Wall Street finally held back its post-pandemic rosiness, smiting Lyft shares down 8% today on the report’s unrealistic optimism.
Gone: Over/Under Armour
We’ve talked a lot about expectations today, Great Ones. The financial media setting expectations for Robinhood, General Motors not living up to elevated Wall Street expectations and Lyft whiffing those same above-the-board Street targets.
Under Armour (NYSE: UAA) faced a similar fate with last night’s quarterly earnings report, but the outcome was vastly different…
The sportswear maker posted a profit of $0.24 per share on revenue that soared 91% to $1.4 billion. Both figures raced past Wall Street’s targets of $0.05 per share earnings and $1.2 billion in revenue.
Under Armour even raised its full-year guidance, saying it expects revenue growth in the “low twenties” on a percentage basis. All in all, the company’s turnaround strategy is working as intended.
“Given the continued momentum, we’re raising our full-year outlook, which puts us on track to achieving a solid performance in 2021,” said CEO Patrik Frisk.
My first question should also be your first question here: Why is UAA different? I mean, GM beat and raised. Lyft beat and raised. Yet, both GM and LYFT shares fell.
The answer is one word: expectations.
Wall Street’s expectations for Under Armour were clearly lower than the rest. And it’s not because of COVID-19 or supply shortages or a flagging U.S. economy. All those things were factored into GM and LYFT … and they were certainly factored into Under Armour.
No, clearly, Wall Street didn’t believe that Under Armour’s turnaround strategy would work as well as it has — despite overestimating how well both Lyft and General Motors would perform during the same period.
And so, UAA stock rallied nearly 6% following its beat-and-raise quarter. This isn’t a bad thing by any means — it’s how things are supposed to work.
That said, another part of how things are supposed to work is that UAA will see a consolidation period as investors digest recent gains. If you’re looking to buy UAA stock, this consolidation period is what you’re waiting for.
It’s poll day, Great Ones! One of many chances you have to share your stock market hot takes. Of course, if you have more to say than a mere poll can satiate, write to us!
Drop us a line at GreatStuffToday@BanyanHill.com. You might just see your raving thoughts featured in tomorrow’s edition of Reader Feedback, where we slip on our waders and go rummage ‘round the Great Stuff inbox.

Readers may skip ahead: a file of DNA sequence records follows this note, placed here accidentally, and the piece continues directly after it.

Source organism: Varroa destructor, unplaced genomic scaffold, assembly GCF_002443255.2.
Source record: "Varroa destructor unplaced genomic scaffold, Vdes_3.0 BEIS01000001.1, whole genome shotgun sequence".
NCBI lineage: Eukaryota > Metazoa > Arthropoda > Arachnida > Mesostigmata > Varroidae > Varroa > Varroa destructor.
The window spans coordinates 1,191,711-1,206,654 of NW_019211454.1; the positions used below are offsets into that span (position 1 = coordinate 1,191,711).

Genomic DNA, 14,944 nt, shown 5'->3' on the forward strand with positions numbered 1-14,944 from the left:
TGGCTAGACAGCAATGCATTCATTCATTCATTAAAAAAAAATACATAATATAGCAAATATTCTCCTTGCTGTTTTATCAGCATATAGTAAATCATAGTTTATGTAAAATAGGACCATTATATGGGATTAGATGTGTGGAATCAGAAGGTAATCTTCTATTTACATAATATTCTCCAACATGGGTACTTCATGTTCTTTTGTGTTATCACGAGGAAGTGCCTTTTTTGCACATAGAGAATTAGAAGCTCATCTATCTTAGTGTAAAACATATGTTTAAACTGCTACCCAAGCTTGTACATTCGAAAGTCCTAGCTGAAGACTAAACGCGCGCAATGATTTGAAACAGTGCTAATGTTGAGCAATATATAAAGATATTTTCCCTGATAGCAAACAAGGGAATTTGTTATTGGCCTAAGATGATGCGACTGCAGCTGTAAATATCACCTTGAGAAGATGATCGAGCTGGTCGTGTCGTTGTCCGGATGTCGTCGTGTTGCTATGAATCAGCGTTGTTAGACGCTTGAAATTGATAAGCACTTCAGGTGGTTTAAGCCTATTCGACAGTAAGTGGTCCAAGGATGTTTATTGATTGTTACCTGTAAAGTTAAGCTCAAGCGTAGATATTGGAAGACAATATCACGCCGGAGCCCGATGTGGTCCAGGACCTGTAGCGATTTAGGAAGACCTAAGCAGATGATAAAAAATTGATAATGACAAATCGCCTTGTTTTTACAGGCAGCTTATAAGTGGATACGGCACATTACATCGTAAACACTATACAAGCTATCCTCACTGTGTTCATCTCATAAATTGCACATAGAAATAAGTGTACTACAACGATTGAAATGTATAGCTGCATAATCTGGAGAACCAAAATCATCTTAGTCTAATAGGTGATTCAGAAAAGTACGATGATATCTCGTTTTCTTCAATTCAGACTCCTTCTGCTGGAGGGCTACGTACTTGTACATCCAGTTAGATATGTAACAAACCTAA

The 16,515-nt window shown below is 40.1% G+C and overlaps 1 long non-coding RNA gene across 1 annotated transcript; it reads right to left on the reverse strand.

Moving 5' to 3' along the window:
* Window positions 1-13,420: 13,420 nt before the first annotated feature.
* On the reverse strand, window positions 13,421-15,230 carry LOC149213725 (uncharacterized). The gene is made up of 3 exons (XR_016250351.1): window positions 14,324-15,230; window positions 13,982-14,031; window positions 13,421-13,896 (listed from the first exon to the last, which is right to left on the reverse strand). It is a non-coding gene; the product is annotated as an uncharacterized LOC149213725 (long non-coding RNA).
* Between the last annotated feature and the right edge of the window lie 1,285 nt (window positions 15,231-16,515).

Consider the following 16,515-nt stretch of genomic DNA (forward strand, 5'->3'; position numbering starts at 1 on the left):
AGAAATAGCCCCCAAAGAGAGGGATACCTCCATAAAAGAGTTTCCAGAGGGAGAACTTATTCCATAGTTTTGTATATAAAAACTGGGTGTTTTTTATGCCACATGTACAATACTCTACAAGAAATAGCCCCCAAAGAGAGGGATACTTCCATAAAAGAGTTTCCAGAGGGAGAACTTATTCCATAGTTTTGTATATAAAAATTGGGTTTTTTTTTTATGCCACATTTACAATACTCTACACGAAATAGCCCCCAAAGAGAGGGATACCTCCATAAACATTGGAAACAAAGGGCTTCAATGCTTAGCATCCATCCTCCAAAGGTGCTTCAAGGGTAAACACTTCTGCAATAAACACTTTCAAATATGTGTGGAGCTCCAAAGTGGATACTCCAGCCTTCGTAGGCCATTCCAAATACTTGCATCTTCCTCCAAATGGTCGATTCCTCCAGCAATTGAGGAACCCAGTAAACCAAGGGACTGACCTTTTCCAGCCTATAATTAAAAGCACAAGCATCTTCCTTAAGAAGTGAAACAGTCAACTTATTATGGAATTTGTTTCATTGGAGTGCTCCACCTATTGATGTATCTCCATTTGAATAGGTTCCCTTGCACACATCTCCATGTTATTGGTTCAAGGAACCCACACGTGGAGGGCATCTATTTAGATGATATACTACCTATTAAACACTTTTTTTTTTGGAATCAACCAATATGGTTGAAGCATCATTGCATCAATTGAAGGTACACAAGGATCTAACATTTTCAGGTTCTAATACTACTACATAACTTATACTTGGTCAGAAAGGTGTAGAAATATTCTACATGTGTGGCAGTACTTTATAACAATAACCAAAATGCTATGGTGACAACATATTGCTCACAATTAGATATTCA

Samuel F., your question about AMD options is at the top of my list for tomorrow — you lucky dog, you. But the rest of you still have time to join Samuel if you write in now!!
Now, for last week’s poll, we wanted your take on which chipmaker will win the data center duel. Here’s how y’all voted:
- AMD: 54.8%.
- Nvidia: 33.3%.
- Intel: 11.9%.
Now those are my Great Ones! Someone paid attention to AMD’s last earnings razzle-dazzle.
I almost feel bad for ol’ Intel … almost … until I remember that neither AMD nor Nvidia have to move goalposts to make their progress look good. Womp. Sorry, team blue.
Anyway, on to bigger and better things: a new poll!
Back in March — when rumors of Robinhood’s public foray were confirmed, and the GME debacle was still a fresh open wound for investors — we asked if you planned to buy Robinhood’s IPO.
A good chunk of you wanted to wait for Robinhood’s IPO and do some due diligence before you dive in, and by golly, I think it’s time we touch on that once more.
I won’t say how many of you voted which way or another in our first Robinhood poll — can’t have any past results clouding your choices, you know? We already know what the financial media wants you to think about Robinhood’s IPO, but we want to hear it from you.
Did you buy Robinhood stock? Do you plan to? Click below and let me know:
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I know a few of you are already frantically typing out a rant about “Robinhood this” and “payment for order flow that.” I, for one, can’t wait to see what glowing pieces of retail investor sentiment we see in the inbox!
Is the financial media right? Are y’all really in a love affair with the ‘Hood, or is the narrative just that … a narrative?
Let us know and drop us a line GreatStuffToday@BanyanHill.com. We’ll catch up with the results for today’s poll this time next week!
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Until next time, stay Great!
Editor, Great Stuff